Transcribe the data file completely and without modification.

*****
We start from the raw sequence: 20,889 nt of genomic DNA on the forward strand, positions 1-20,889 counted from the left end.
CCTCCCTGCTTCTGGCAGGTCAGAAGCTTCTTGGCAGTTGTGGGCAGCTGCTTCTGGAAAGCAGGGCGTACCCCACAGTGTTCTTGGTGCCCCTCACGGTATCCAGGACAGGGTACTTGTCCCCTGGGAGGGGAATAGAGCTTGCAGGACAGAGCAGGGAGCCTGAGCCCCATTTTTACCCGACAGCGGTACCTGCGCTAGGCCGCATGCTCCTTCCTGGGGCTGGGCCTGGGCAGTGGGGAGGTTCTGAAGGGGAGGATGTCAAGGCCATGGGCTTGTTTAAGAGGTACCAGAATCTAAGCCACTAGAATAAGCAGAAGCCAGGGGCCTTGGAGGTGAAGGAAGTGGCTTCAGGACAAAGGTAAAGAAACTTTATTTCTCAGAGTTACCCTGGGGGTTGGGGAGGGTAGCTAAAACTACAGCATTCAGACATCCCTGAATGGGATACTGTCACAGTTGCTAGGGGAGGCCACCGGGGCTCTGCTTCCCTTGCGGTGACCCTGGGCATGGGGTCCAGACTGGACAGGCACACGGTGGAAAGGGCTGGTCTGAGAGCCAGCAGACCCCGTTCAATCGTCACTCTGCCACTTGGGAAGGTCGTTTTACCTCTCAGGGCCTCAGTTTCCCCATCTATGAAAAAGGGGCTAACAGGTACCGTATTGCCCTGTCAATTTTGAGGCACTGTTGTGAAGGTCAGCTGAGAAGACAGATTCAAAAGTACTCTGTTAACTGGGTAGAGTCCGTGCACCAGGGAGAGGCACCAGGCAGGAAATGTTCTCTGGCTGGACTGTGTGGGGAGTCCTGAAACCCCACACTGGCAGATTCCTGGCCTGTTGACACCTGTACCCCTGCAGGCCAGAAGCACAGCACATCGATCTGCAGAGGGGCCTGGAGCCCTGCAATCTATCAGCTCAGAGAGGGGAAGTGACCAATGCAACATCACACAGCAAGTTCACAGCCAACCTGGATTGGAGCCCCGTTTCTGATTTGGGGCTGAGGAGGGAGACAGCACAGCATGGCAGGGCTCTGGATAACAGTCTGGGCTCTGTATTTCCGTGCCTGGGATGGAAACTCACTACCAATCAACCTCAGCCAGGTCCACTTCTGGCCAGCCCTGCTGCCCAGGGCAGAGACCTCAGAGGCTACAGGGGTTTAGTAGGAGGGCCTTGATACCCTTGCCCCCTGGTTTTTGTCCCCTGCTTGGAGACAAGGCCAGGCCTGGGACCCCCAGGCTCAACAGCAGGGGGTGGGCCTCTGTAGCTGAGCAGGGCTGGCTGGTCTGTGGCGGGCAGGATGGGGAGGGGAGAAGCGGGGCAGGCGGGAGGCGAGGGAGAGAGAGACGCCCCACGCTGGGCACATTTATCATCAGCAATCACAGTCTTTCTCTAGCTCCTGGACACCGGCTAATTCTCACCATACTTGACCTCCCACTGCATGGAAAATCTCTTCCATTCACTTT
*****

We start from the raw sequence: 20,889 nt of genomic DNA on the forward strand, positions 1-20,889 counted from the left end.
CCTCCCTGCTTCTGGCAGGTCAGAAGCTTCTTGGCAGTTGTGGGCAGCTGCTTCTGGAAAGCAGGGCGTACCCCACAGTGTTCTTGGTGCCCCTCACGGTATCCAGGACAGGGTACTTGTCCCCTGGGAGGGGAATAGAGCTTGCAGGACAGAGCAGGGAGCCTGAGCCCCATTTTTACCCGACAGCGGTACCTGCGCTAGGCCGCATGCTCCTTCCTGGGGCTGGGCCTGGGCAGTGGGGAGGTTCTGAAGGGGAGGATGTCAAGGCCATGGGCTTGTTTAAGAGGTACCAGAATCTAAGCCACTAGAATAAGCAGAAGCCAGGGGCCTTGGAGGTGAAGGAAGTGGCTTCAGGACAAAGGTAAAGAAACTTTATTTCTCAGAGTTACCCTGGGGGTTGGGGAGGGTAGCTAAAACTACAGCATTCAGACATCCCTGAATGGGATACTGTCACAGTTGCTAGGGGAGGCCACCGGGGCTCTGCTTCCCTTGCGGTGACCCTGGGCATGGGGTCCAGACTGGACAGGCACACGGTGGAAAGGGCTGGTCTGAGAGCCAGCAGACCCCGTTCAATCGTCACTCTGCCACTTGGGAAGGTCGTTTTACCTCTCAGGGCCTCAGTTTCCCCATCTATGAAAAAGGGGCTAACAGGTACCGTATTGCCCTGTCAATTTTGAGGCACTGTTGTGAAGGTCAGCTGAGAAGACAGATTCAAAAGTACTCTGTTAACTGGGTAGAGTCCGTGCACCAGGGAGAGGCACCAGGCAGGAAATGTTCTCTGGCTGGACTGTGTGGGGAGTCCTGAAACCCCACACTGGCAGATTCCTGGCCTGTTGACACCTGTACCCCTGCAGGCCAGAAGCACAGCACATCGATCTGCAGAGGGGCCTGGAGCCCTGCAATCTATCAGCTCAGAGAGGGGAAGTGACCAATGCAACATCACACAGCAAGTTCACAGCCAACCTGGATTGGAGCCCCGTTTCTGATTTGGGGCTGAGGAGGGAGACAGCACAGCATGGCAGGGCTCTGGATAACAGTCTGGGCTCTGTATTTCCGTGCCTGGGATGGAAACTCACTACCAATCAACCTCAGCCAGGTCCACTTCTGGCCAGCCCTGCTGCCCAGGGCAGAGACCTCAGAGGCTACAGGGGTTTAGTAGGAGGGCCTTGATACCCTTGCCCCCTGGTTTTTGTCCCCTGCTTGGAGACAAGGCCAGGCCTGGGACCCCCAGGCTCAACAGCAGGGGGTGGGCCTCTGTAGCTGAGCAGGGCTGGCTGGTCTGTGGCGGGCAGGATGGGGAGGGGAGAAGCGGGGCAGGCGGGAGGCGAGGGAGAGAGAGACGCCCCACGCTGGGCACATTTATCATCAGCAATCACAGTCTTTCTCTAGCTCCTGGACACCGGCTAATTCTCACCATACTTGACCTCCCACTGCATGGAAAATCTCTTCCATTCACTTT